Most businesses have a good idea of their organization’s biggest cyber security gaps. But there are a few that may surprise you. This blog post will discuss 8 of the biggest IT security gaps your organization may face. Keep reading to learn more!
Table of Contents
1. Lack of employee training (Maybe?)
Made you look! We do not believe that employee training is the way to secure your organization. According to Verizon’s 2022 Data Breach Investigations Report, humans are responsible for 82% of the breaches that happen to companies today.
This breach data mainly includes medium and large-sized organizations with considerable IT budgets. The average IT budget for most companies in this bracket is 3.2% of its total revenue, with 10% going towards cyber security implemented policies and training.
With the average large company spending $20-$50million a year on IT, $2-5 Million is going to IT security measures. A considerable amount of this budget gets spent on employee education, and yet humans are still responsible for 82% of breaches.
At what point do we, the IT community, start to say that maybe training non-IT people to avoid advanced cyber incidents and cyber criminals is the way?
In 2022 systems and processes can nullify the need for employee training regarding IT security. Want to know what those are? Check out number 8 for more information.
2. Poor password management
One of the most common IT cybersecurity gaps is poor password management. 55% of people rely on their memory to manage passwords, and 85% of Americans reuse passwords across multiple sites, a number comparable to the rest of the globe (84%).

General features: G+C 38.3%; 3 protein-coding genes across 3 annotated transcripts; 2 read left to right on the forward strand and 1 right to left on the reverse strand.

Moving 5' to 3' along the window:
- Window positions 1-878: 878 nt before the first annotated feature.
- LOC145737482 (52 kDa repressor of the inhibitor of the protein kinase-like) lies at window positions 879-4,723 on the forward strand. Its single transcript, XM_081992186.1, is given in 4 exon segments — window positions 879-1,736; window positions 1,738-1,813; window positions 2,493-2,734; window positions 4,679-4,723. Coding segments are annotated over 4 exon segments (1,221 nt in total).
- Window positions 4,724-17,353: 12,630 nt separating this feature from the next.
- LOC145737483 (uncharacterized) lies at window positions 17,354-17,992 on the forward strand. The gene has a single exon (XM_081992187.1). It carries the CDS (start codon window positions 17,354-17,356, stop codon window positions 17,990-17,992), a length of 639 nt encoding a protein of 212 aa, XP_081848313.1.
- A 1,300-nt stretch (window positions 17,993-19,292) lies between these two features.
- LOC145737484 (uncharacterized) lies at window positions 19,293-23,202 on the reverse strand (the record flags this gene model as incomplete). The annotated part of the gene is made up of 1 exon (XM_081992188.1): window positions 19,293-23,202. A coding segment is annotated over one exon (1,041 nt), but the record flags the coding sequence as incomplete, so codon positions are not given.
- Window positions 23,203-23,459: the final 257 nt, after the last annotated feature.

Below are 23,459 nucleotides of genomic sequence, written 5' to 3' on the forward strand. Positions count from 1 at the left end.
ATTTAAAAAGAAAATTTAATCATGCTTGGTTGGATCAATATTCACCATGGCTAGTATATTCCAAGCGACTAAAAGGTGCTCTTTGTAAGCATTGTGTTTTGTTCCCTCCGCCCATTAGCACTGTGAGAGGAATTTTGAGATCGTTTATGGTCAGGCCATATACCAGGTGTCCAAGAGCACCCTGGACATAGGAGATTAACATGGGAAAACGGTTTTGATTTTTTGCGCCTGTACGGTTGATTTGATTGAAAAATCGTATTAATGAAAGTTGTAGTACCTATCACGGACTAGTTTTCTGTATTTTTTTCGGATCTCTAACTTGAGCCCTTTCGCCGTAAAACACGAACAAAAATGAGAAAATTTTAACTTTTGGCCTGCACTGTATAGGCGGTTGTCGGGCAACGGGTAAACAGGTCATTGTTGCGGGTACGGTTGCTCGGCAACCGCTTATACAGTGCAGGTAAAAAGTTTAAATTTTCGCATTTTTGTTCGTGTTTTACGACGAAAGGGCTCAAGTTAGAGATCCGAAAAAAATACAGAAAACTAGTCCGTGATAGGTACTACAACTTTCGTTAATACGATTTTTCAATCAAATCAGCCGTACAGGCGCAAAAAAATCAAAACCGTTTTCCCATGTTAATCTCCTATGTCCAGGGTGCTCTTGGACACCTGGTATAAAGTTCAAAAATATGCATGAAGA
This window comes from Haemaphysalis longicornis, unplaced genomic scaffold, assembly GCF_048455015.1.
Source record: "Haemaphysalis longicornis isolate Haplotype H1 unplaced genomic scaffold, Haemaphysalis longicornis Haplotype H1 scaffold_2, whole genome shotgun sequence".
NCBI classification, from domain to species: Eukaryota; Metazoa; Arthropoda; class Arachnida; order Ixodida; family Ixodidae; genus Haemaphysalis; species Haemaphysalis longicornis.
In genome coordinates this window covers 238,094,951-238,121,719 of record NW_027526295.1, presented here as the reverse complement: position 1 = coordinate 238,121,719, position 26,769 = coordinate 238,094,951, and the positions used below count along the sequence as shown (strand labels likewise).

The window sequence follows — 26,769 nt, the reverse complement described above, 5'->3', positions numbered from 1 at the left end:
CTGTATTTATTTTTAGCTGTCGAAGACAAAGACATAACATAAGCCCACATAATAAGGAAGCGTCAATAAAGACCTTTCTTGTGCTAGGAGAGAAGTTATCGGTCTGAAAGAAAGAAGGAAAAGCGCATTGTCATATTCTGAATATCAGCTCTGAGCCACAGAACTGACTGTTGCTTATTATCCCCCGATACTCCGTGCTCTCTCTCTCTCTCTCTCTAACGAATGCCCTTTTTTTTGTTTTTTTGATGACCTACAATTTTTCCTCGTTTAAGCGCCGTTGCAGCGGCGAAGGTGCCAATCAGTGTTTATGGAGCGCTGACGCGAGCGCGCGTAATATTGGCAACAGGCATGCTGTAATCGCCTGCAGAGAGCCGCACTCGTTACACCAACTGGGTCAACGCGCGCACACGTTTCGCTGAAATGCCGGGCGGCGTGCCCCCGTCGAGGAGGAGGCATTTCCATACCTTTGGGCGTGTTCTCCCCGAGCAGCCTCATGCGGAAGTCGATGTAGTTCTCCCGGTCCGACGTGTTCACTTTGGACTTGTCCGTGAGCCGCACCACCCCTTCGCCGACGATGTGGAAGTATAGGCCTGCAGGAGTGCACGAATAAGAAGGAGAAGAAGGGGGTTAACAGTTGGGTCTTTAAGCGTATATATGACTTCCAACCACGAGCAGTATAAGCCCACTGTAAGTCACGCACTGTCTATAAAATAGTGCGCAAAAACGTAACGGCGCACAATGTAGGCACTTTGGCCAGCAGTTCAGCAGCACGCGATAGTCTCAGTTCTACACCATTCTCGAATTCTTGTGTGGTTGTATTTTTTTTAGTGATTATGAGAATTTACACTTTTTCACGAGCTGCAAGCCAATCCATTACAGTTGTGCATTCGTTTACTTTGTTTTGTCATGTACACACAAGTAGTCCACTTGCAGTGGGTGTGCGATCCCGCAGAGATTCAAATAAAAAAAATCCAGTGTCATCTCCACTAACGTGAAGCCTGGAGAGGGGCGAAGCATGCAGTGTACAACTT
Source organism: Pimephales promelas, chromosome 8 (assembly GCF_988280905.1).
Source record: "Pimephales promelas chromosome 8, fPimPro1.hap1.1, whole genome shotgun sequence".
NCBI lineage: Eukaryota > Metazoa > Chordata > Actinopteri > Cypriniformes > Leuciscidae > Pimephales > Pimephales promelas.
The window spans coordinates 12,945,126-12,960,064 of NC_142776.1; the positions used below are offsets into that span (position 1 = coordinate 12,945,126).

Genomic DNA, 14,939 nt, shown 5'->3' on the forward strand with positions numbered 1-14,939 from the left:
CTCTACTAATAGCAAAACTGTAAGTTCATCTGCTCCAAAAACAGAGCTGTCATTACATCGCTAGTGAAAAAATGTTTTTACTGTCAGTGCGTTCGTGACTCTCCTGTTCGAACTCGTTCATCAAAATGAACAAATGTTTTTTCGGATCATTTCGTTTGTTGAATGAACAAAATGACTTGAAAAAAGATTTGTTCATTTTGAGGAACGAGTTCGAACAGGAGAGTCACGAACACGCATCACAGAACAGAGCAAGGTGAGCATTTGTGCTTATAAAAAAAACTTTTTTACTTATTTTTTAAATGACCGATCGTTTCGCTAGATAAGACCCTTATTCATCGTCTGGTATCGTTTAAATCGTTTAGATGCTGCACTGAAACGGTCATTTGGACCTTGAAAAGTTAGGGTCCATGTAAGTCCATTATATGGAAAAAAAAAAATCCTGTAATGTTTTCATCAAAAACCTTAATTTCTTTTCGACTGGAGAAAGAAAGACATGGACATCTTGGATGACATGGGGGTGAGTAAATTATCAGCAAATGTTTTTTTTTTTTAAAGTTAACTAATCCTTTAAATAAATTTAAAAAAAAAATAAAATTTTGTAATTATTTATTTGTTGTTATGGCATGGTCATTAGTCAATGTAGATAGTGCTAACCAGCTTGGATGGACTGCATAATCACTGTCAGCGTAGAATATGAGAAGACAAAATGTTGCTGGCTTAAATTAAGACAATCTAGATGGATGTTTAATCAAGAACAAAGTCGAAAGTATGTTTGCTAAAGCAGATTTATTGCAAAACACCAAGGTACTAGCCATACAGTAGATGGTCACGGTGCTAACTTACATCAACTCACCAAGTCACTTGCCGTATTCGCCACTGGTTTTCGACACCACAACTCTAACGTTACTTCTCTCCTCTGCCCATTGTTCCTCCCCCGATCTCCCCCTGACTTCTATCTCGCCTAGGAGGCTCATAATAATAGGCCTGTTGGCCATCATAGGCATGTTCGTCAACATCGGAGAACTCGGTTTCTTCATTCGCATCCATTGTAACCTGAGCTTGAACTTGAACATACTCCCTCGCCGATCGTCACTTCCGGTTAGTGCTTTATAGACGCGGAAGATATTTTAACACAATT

In 2021 alone, over 22 billion records exposed in 2021 via data breaches. This is 3x the population of earth. Granted, not all of these were passwords, but it was a good statistic to show much data is lost to cybercriminals every year.
You can check if your company has been part of any data breaches by heading to Have I Been Pwned and typing in your email. Doing this will show if your email account has been associated with any data breaches and if any of your information is currently available on the dark web.
What you can do
We’ve done passwords wrong now for over 25 years. Expecting a human being to memorize unique passwords for the hundreds of sites and applications we use is impossible.
The traditional alternative is to write those passwords down on your desk or computer, which isn’t secure either. Those passwords are now readily available to anyone who finds them in case of a break-in or a breach.
Instead, it would help if you had a password manager. A password manager software application allows users to store and organize passwords. Password managers typically require a master password to unlock the database. Even if your password manager is breached, the attacker needs your master password to access your passwords.
3. Lack of multi-factor authentication
Multi-factor authentication (MFA) is an IT security measure that requires users to provide more than one form of identification when logging into an account or system.